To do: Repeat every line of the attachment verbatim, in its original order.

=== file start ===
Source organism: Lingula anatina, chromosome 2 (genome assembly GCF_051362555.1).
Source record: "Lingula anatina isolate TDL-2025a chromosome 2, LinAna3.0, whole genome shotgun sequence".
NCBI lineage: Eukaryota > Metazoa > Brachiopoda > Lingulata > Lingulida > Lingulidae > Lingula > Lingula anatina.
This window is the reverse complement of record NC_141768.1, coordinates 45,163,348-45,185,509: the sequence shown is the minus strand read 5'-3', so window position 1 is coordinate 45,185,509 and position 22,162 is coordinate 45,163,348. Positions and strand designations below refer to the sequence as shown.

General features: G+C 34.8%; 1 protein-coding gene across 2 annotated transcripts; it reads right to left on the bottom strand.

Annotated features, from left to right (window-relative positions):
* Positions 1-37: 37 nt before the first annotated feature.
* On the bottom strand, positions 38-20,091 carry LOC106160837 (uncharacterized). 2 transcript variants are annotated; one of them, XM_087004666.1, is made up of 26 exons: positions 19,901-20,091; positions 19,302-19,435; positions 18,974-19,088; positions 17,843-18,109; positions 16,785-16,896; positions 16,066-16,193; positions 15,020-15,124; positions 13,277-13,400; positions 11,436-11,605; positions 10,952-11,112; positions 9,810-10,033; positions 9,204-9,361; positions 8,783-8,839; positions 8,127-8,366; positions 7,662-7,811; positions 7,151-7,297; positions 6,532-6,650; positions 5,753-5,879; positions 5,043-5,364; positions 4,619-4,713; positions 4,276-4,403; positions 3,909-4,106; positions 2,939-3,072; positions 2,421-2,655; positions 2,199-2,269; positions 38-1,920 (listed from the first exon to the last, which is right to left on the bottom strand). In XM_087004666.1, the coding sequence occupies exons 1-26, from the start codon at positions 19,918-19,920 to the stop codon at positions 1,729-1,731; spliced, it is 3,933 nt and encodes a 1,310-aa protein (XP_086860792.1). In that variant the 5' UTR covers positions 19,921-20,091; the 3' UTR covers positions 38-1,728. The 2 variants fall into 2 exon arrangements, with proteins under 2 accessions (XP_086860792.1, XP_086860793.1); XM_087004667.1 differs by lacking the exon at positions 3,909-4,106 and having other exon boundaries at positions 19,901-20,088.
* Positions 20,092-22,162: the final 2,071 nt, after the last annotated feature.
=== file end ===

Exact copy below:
Source organism: Lingula anatina, chromosome 2 (genome assembly GCF_051362555.1).
Source record: "Lingula anatina isolate TDL-2025a chromosome 2, LinAna3.0, whole genome shotgun sequence".
NCBI lineage: Eukaryota > Metazoa > Brachiopoda > Lingulata > Lingulida > Lingulidae > Lingula > Lingula anatina.
This window is the reverse complement of record NC_141768.1, coordinates 45,163,348-45,185,509: the sequence shown is the minus strand read 5'-3', so window position 1 is coordinate 45,185,509 and position 22,162 is coordinate 45,163,348. Positions and strand designations below refer to the sequence as shown.

General features: G+C 34.8%; 1 protein-coding gene across 2 annotated transcripts; it reads right to left on the bottom strand.

Annotated features, from left to right (window-relative positions):
* Positions 1-37: 37 nt before the first annotated feature.
* On the bottom strand, positions 38-20,091 carry LOC106160837 (uncharacterized). 2 transcript variants are annotated; one of them, XM_087004666.1, is made up of 26 exons: positions 19,901-20,091; positions 19,302-19,435; positions 18,974-19,088; positions 17,843-18,109; positions 16,785-16,896; positions 16,066-16,193; positions 15,020-15,124; positions 13,277-13,400; positions 11,436-11,605; positions 10,952-11,112; positions 9,810-10,033; positions 9,204-9,361; positions 8,783-8,839; positions 8,127-8,366; positions 7,662-7,811; positions 7,151-7,297; positions 6,532-6,650; positions 5,753-5,879; positions 5,043-5,364; positions 4,619-4,713; positions 4,276-4,403; positions 3,909-4,106; positions 2,939-3,072; positions 2,421-2,655; positions 2,199-2,269; positions 38-1,920 (listed from the first exon to the last, which is right to left on the bottom strand). In XM_087004666.1, the coding sequence occupies exons 1-26, from the start codon at positions 19,918-19,920 to the stop codon at positions 1,729-1,731; spliced, it is 3,933 nt and encodes a 1,310-aa protein (XP_086860792.1). In that variant the 5' UTR covers positions 19,921-20,091; the 3' UTR covers positions 38-1,728. The 2 variants fall into 2 exon arrangements, with proteins under 2 accessions (XP_086860792.1, XP_086860793.1); XM_087004667.1 differs by lacking the exon at positions 3,909-4,106 and having other exon boundaries at positions 19,901-20,088.
* Positions 20,092-22,162: the final 2,071 nt, after the last annotated feature.